Reflections on Academic Research and Writing (Part 2): Ethical Publishing

Categories: Academic Writing Month, SAGE Posts, Writing and Editing

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This piece was originally posted in Management INK, a blog highlighting top scholarship and catering to academics, researchers and practitioners in the management and business fields. We present it now as part of the #AcWriMo series on MethodSpace.

Publication ethics continues to be an enduring topic touching on a wide range of increasingly complicated issues. For journal editors and publishers, as well as researchers, there are concerns regarding plagiarism, data and citation manipulation, conflicts of interest, and even identifying legitimate publishing sources, among others.  COPE (the Committee on Publication Ethics), of which SAGE, many of our journals, and others in the publishing community are members, serves as a valuable resource for promoting integrity in research publications, offering advice, forums, guidelines, a Code of Conduct and more. At the journal level, there is also good work being produced to promote research and publishing ethics.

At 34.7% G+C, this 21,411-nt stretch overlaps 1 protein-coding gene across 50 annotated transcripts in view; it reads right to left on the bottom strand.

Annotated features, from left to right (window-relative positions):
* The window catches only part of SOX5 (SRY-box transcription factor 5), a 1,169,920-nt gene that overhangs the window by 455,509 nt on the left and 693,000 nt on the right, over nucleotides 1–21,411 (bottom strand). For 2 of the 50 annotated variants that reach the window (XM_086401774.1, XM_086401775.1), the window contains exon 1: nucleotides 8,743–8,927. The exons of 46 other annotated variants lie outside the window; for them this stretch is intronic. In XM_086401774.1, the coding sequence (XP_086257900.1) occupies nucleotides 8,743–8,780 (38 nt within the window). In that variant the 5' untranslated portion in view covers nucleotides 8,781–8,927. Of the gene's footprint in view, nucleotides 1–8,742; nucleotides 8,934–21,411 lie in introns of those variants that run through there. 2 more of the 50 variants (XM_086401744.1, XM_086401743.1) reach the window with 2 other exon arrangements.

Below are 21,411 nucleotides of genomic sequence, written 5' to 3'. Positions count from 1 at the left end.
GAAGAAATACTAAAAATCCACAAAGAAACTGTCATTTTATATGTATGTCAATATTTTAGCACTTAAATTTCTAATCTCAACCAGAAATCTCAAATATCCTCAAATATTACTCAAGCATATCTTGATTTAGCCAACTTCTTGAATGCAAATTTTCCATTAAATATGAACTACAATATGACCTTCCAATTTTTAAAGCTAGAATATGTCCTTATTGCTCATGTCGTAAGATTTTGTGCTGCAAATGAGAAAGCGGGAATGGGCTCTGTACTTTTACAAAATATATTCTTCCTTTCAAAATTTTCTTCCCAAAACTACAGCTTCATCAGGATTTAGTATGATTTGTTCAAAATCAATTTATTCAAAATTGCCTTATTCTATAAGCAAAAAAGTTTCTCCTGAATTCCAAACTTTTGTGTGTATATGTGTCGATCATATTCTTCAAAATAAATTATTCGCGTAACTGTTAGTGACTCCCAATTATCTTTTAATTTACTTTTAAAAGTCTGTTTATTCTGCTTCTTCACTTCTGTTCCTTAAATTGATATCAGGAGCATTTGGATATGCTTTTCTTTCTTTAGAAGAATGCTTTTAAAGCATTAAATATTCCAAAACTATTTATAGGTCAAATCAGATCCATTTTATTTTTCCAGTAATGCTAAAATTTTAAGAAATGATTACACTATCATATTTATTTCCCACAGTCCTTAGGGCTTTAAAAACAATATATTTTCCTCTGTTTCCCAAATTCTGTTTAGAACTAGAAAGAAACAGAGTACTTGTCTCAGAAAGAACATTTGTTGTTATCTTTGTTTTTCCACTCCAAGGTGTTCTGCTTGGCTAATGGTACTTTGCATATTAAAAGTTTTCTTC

A good example is found in the editorial of the June 2015 issue of Family Business Review where Tyge Payne and Duane Ireland take up key issues regarding ethics in family business research with far-reaching relevance.  Looking not only at the particular ethical problems in research, they expand the conversation to include the role of the wider scholarly community – researchers, reviewers, editors and institutional leaders – in dealing with ongoing ethical concerns in scholarly publishing. How do you build a community of responsible scholars? What are the key issues for researchers? For editors and reviewers? How do institutional leaders influence behaviors? Read more in the editorial, “It Takes a Village: Ethical Publishing of Family Business Research,” in Family Business Review.

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